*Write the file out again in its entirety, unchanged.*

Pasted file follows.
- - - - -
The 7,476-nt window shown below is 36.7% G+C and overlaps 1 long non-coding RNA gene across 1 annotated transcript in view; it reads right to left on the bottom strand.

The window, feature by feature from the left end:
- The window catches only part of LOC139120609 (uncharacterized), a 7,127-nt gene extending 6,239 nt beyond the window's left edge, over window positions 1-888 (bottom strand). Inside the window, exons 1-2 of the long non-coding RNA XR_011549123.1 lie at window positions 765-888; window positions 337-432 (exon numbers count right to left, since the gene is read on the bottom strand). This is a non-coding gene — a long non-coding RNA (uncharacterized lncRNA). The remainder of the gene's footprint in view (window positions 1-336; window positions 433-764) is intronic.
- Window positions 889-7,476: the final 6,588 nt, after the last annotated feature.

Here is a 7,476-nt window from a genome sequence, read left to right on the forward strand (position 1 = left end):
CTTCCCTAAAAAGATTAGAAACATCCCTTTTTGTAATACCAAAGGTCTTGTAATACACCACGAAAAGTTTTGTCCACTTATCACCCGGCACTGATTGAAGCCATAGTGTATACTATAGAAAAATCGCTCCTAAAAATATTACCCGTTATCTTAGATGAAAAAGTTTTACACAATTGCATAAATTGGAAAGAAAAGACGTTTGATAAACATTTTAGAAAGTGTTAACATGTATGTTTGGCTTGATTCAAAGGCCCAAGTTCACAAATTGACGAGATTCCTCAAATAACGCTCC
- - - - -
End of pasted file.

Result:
The 7,476-nt window shown below is 36.7% G+C and overlaps 1 long non-coding RNA gene across 1 annotated transcript in view; it reads right to left on the bottom strand.

The window, feature by feature from the left end:
- The window catches only part of LOC139120609 (uncharacterized), a 7,127-nt gene extending 6,239 nt beyond the window's left edge, over window positions 1-888 (bottom strand). Inside the window, exons 1-2 of the long non-coding RNA XR_011549123.1 lie at window positions 765-888; window positions 337-432 (exon numbers count right to left, since the gene is read on the bottom strand). This is a non-coding gene — a long non-coding RNA (uncharacterized lncRNA). The remainder of the gene's footprint in view (window positions 1-336; window positions 433-764) is intronic.
- Window positions 889-7,476: the final 6,588 nt, after the last annotated feature.

Here is a 7,476-nt window from a genome sequence, read left to right on the forward strand (position 1 = left end):
CTTCCCTAAAAAGATTAGAAACATCCCTTTTTGTAATACCAAAGGTCTTGTAATACACCACGAAAAGTTTTGTCCACTTATCACCCGGCACTGATTGAAGCCATAGTGTATACTATAGAAAAATCGCTCCTAAAAATATTACCCGTTATCTTAGATGAAAAAGTTTTACACAATTGCATAAATTGGAAAGAAAAGACGTTTGATAAACATTTTAGAAAGTGTTAACATGTATGTTTGGCTTGATTCAAAGGCCCAAGTTCACAAATTGACGAGATTCCTCAAATAACGCTCC